17 free (or almost free) things to do with kids this summer
Every season has its unique appeal, but the possibilities that the long, sunshine-filled days of summer present offer a particular brand of magic. For kids, summertime can feel endlessly whimsical. But for parents and caregivers, it can feel endlessly challenging to keep kids from lamenting that they’re bored.
Thankfully, you don’t have to shell out big bucks for fancy gadgets or worry about canceled summer camp when there are so many free (or almost free!) summer activities they’ll love. Here, no- or low-cost pastimes beloved by parents and kids alike.
1. Get creative in the kitchen
Melissa Johnson of Best Friends for Frosting recommends trying this recipe for summery snow cone cupcakes (perfect for the Fourth of July!) or funfetti cheesecake, both of which are easy to do with kids and can turn an everyday moment into a celebration.
2. Create mosaic chalk art
Lifestyle blogger Chrissy Serrano says her family has enjoyed this artistic activity, which requires painter’s tape (or packaging tape, if you only have that on hand) and chalk. “Put the tape on your driveway or sidewalk to create a rectangle or square box,” she recommends. “Inside the box, section off pieces into triangles and other simple shapes with the tape. Have your kids color in each section with chalk. When it's finished, peel up the tape for a beautiful mosaic masterpiece.”
3. Check out a farm or petting zoo
Check with farms in your area to see if they offer tours (some might be doing drive-thrus), activities or are open to a few hours of help with real farm chores from your pint-size volunteers.
4. Play sprinkler games
If you have a yard, plenty of steamy afternoons can be spent enjoying the cool spray of your sprinkler. Feel free to get creative! “We have a few sprinklers that I put under our trampoline in the summer to make jumping more fun, and my kids do enjoy that activity,” says Serrano. “But their favorite activity is chasing each other in a game of ‘water tag’ with a $5 spray nozzle that attaches itself to the hose. I originally bought it to wash dirt off of the house, as it squirts the water in one direct stream. They find this game hilarious.”
5. Sign up for a free virtual "summer camp"
Check out Camp KiwiCo, which begins on June 22, and includes a 5-day week full of free, hands-on STEM and art activities that are mostly screen free and even have outdoor time built in. Every day of camp has free programming (sign up to save your spot!) designed around a specific theme, for which kids will receive DIY activities, reading materials, printables and how-to videos that will be emailed to participants who sign up the week before camp kicks off. The camp is available for four different age groups. Projects range from colorful chemistry sets to building a miniature pizzeria to engineering your own pinball game.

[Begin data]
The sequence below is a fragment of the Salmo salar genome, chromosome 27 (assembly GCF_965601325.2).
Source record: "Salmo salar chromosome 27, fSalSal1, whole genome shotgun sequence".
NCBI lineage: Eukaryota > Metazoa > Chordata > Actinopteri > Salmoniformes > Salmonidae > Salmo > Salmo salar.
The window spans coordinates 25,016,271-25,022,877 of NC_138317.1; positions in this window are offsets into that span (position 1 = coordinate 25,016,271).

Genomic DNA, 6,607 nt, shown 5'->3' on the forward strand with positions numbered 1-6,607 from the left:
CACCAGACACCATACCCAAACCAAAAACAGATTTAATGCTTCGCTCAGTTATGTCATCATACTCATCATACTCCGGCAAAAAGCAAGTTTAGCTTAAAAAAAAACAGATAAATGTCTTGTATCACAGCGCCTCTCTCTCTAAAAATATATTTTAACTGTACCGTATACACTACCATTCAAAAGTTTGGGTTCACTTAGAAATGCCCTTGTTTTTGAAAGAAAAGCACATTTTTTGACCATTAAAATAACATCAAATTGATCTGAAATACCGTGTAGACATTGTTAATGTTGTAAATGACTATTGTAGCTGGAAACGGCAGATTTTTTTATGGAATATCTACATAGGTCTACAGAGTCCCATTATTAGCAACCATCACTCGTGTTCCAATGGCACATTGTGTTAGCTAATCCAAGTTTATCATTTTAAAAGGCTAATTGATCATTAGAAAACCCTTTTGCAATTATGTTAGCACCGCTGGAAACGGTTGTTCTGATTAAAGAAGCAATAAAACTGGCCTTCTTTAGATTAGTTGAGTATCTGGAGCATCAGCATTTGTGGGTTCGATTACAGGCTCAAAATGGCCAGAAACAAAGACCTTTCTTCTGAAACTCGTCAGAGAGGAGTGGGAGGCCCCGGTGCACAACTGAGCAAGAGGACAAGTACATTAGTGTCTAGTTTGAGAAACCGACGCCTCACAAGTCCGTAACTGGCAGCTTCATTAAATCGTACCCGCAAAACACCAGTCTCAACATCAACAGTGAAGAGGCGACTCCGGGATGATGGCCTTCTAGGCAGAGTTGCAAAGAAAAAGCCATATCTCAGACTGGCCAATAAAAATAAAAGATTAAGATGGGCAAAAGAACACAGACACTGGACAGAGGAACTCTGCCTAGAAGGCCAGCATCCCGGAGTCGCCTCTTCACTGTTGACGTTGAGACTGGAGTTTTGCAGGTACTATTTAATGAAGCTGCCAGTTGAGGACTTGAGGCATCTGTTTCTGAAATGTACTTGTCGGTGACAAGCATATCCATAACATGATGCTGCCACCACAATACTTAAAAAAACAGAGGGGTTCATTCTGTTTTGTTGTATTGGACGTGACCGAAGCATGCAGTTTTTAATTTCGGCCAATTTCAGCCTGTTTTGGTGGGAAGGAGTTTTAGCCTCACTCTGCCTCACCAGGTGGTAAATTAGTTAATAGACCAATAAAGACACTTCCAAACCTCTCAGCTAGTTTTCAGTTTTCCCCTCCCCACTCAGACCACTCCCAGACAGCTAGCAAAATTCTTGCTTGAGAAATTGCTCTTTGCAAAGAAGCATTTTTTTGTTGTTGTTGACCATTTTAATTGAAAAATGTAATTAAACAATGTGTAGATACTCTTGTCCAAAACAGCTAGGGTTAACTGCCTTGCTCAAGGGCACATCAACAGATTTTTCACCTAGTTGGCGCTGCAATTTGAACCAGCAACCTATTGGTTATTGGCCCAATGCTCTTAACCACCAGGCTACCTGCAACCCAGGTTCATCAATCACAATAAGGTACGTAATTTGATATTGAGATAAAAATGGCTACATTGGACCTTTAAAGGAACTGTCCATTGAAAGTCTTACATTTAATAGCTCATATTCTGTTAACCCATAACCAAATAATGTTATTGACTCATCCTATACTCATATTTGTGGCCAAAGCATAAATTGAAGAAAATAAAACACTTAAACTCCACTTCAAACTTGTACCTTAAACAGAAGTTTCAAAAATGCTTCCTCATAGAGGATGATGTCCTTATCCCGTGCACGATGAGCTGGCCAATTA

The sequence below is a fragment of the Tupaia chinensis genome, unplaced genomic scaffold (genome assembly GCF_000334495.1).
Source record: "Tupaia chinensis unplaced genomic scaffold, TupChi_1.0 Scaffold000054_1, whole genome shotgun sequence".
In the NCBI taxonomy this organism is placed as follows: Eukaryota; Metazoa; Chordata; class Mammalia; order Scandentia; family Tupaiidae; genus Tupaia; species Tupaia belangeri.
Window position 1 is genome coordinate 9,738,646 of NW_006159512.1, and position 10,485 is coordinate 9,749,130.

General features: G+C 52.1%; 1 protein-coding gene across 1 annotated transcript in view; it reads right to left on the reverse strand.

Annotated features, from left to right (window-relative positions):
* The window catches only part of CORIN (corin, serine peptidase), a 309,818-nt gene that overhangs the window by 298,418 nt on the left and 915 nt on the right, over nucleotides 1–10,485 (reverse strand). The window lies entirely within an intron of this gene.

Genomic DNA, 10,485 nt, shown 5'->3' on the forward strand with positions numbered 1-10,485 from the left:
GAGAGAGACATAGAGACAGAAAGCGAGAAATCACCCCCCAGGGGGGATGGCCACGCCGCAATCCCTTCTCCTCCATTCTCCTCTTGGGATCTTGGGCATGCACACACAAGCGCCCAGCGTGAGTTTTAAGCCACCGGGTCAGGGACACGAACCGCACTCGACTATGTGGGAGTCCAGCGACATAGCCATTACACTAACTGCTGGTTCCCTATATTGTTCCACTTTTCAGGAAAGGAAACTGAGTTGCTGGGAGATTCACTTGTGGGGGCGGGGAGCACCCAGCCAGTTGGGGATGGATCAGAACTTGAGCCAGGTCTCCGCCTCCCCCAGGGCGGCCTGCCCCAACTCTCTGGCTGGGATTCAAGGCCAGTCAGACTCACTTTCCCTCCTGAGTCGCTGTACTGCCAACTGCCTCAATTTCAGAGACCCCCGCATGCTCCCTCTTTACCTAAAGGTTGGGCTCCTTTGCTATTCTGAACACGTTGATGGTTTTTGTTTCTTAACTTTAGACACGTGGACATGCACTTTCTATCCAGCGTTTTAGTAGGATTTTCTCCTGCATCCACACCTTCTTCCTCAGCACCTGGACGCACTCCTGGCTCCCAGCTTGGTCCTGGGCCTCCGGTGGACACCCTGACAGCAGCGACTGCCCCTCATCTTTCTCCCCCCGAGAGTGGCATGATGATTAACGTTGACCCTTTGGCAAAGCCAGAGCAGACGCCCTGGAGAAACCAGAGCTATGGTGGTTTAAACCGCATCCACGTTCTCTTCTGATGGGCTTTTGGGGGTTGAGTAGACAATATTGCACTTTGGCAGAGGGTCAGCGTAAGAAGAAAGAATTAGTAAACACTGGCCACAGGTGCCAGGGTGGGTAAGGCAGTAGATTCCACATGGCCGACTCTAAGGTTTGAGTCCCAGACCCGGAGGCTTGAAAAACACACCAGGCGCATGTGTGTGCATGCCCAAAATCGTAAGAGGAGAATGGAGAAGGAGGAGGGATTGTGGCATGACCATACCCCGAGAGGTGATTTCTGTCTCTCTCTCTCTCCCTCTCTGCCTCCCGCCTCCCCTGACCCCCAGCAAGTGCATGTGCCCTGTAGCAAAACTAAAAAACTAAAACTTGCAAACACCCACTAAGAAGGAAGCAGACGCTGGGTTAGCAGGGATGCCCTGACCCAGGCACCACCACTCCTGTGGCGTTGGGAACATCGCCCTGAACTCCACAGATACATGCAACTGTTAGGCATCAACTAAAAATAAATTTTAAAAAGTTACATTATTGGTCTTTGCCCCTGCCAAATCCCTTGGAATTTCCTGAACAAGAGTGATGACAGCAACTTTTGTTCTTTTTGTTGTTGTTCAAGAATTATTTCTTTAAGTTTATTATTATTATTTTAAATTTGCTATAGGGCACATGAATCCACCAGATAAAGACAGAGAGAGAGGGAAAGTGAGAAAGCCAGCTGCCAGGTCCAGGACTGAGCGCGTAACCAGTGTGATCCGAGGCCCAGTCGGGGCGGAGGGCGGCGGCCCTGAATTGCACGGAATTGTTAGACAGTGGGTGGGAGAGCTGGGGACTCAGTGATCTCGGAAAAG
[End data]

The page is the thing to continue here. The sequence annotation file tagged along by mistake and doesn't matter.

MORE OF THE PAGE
Also check out:
- Camp Hello Bello: Free YouTube programming and activities from celebrity parents Kristen Bell and Dax Shepard’s virtual camp, which includes toy theater, coloring printables, sewing lessons and sing-a-longs.
- Care.com Explore: Free and low-cost access to hundreds of enriching, interactive online classes and activities, including music, dance, cooking, art and more.
6. Recreate a fancy restaurant experience
Serrano and her family love to treat themselves to big family dinners at a Japanese steakhouse where they enjoy the built-in entertainment of meal prep at their table. She recommends bringing that experience to your home. “We lined our kids up at the kitchen island, and my husband wore a chef hat and an apron,” she explains. “He rolled out our bar cart full of sauces and cut-up vegetables and cooked right in front of the kids on a pancake griddle. He was even able to replicate the ‘volcano’ (an onion sliced up to look like a volcano, with a little alcohol inside, lit with his lighter). Toss some shrimp, and see if the kids can catch it in their mouths to really get into the act.”
7. Put together and enjoy a boredom bucket
“A boredom bucket should include activities that a child can do by themselves without guidance,” explains Amy Carney, author of “Parent on Purpose.” “It also doesn’t need to cost you anything, unless you want to mix in new items. Your child can choose what items go in the boredom bucket or you can go through their room like I did and pick out small items that have rarely gotten use.” For instance, Carney says her son added a recorder to his basket. “You can also add new items to the bucket or switch items out throughout the summer to keep it fun,” she explains.